Flowers continue to reveal themselves in this article that will wrap your nose in a soft and enveloping sensation. After the spicy ones, it’s the turn of the powdery flowers to tell us all their sensual and regressive notes at the same time. Iris, mimosa, cassia and many others deliver for you their cottony nuances in which we like to curl up tenderly…
In the floral olfactory family, I ask for the powdery…
Among the different olfactory families found in perfumery, there is one that particularly attracts noses, and this for centuries! Indeed, the floral family is so vast that it abounds in possibilities and perfume associations that the creators of fragrances never tire of exploring. Each olfactory family reveals several “sub-categories” called facets. And floral perfumes are no exception to this rule, since they gather different nuances, directly linked to the properties of the ingredients used. We can talk about white flowers, with a sweet and balmy scent, or spicy flowers with pungent and aromatic notes. In another register, you will also be able to smell all the softness of the powdery flowers.
Powdery flowers: portraits of these bewitching beauties
Iris: the star of powdery shades
It is in the XVIIth century, thanks to Catherine de Medici, that we start to use the powder of iris rhizomes. This substance was mixed with rice powder to whiten the skin and perfume the wig. The iris then became the very first powdery flower to be used in perfumery. Noses distinguish two varieties of this exceptional plant: the Padilla and the Germanica. The first comes straight from Florence and is one of the most expensive raw materials in perfumery. Its mesmerizing scent reveals notes of mimosa and violet, with woody undertones and a slight sweet note of raspberry and carrot. The iris Germanica is produced in Morocco. Its smell is more raw, less subtle than the Padilla, although it remains quite interesting olfactory speaking.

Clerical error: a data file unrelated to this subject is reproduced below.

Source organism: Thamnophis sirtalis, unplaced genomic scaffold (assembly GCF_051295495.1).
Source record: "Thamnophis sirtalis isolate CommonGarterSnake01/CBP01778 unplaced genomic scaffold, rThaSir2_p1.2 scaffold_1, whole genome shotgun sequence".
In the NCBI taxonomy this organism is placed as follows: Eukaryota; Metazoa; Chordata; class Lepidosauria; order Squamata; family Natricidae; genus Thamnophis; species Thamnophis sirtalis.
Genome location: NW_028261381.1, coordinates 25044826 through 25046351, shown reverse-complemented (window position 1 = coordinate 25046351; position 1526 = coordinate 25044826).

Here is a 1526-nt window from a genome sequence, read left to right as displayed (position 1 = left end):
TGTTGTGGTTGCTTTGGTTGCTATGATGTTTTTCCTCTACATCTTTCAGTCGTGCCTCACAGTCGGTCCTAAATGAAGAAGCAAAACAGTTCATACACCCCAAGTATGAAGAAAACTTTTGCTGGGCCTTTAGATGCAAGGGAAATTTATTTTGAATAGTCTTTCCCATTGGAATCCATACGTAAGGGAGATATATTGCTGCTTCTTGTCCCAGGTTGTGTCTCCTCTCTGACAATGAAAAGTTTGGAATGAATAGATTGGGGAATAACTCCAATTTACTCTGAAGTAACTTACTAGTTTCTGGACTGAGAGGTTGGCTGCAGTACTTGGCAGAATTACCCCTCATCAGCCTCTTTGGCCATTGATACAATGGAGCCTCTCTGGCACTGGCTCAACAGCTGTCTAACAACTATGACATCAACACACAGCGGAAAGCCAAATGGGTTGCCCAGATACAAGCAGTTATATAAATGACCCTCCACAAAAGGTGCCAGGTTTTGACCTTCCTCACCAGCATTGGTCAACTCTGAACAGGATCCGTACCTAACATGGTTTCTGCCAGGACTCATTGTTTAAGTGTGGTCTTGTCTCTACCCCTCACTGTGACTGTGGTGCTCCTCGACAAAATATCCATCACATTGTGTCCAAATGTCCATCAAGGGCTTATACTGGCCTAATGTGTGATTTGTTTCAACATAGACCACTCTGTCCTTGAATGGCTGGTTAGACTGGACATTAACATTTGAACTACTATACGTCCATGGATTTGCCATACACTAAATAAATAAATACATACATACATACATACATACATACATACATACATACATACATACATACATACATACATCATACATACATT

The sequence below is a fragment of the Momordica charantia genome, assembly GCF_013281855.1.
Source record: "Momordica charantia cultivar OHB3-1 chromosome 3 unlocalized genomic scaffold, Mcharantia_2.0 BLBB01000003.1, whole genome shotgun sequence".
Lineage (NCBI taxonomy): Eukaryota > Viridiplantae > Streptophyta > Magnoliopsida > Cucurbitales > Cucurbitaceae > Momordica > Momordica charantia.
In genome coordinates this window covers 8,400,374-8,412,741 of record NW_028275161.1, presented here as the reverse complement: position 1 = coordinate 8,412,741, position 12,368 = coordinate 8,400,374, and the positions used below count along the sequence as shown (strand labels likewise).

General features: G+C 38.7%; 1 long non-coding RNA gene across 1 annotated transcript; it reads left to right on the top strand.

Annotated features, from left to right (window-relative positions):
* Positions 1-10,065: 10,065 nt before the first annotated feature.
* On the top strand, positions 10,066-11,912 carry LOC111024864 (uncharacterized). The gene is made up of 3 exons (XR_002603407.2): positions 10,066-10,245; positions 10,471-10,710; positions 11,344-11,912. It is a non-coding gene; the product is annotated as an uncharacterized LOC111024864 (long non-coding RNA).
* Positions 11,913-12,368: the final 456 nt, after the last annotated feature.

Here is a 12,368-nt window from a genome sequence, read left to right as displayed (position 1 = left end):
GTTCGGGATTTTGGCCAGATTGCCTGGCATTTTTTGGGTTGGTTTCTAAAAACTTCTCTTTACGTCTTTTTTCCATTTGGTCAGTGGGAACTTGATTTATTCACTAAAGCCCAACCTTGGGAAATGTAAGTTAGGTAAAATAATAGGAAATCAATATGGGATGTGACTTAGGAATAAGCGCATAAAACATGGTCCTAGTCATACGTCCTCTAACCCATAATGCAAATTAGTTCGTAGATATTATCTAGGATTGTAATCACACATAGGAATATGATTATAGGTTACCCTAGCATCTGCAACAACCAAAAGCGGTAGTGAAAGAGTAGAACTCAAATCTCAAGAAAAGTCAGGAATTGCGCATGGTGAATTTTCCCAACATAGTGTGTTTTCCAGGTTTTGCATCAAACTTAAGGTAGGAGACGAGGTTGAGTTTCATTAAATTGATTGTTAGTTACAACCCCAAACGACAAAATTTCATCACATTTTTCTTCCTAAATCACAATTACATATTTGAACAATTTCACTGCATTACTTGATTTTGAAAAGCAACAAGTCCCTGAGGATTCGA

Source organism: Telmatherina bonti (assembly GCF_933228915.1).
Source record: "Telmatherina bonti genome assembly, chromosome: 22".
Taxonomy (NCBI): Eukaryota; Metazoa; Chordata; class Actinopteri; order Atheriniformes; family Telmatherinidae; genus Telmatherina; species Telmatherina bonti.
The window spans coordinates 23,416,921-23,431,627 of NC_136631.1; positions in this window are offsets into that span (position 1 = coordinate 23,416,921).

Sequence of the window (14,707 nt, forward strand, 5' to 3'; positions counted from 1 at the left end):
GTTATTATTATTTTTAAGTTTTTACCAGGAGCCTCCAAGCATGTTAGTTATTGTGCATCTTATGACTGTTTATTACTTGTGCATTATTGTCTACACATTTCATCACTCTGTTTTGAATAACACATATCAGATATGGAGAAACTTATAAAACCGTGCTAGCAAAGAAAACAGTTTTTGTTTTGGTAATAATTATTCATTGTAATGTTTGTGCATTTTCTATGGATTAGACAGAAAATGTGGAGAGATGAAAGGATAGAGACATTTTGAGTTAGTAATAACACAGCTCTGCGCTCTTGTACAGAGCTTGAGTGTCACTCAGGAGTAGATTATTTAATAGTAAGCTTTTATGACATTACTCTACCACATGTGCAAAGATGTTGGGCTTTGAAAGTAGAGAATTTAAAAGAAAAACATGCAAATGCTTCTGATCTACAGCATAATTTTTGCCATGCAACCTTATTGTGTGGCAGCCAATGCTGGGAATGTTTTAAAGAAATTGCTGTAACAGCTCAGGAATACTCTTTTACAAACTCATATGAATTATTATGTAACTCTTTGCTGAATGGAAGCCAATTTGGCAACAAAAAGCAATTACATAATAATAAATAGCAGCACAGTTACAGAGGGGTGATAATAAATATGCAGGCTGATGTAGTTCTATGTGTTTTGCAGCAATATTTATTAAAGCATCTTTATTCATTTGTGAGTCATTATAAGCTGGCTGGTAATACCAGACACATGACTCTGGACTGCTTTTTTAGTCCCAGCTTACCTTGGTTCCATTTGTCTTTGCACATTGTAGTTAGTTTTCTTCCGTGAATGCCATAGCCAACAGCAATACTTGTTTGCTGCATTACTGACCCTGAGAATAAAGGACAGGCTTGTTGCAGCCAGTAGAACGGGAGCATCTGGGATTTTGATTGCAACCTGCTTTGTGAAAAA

The mimosa, fluffy and powdery flower
A spring flower par excellence, the mimosa is a small shrub that is cultivated for its very fragrant yellow flowers in the form of small balls. If it is cultivated today in Egypt, Morocco and France, in particular on the French Riviera for its favorable climate, the shrub comes straight from Australia. It was the inspired Josephine de Beauharnais who first planted it in her gardens. In perfumery we use the absolute of mimosa, obtained by the extraction with volatile solvents of its small yellow pompons. It has a warm, honeyed scent with floral and straw-like accents, with a nice touch of almond. The olfactory sensation of this plant is powdery and flaky. The nose can also distinguish a more green facet, reminiscent of violet leaf. Depending on the associations, the mimosa can give off a solar and powdery perfume, quite rich.
The mysterious cassia
A close cousin of the mimosa, the cassia is a rare shrub native to tropical America that belongs to the mimosaceae family. It reveals a dense and green foliage which hides flowers in the shape of balls, with a bright yellow color (doesn’t it remind you of someone?!). The cassia is also called yellow acacia or fragrant acacia because its flowers give off an intense perfume with floral notes, reminiscent of the smell of the mimosa, with an even deeper and more mysterious side. To add a powdery facet to a fragrance, the perfumer can use cassia absolute, obtained by extracting volatile solvents from the flowers. This raw material also reminds the smell of the violet with a honeyed side. Its perfume also has pungent notes and animal tones that reminds ylang-ylang, with aldehydic accents.
The intrepid violet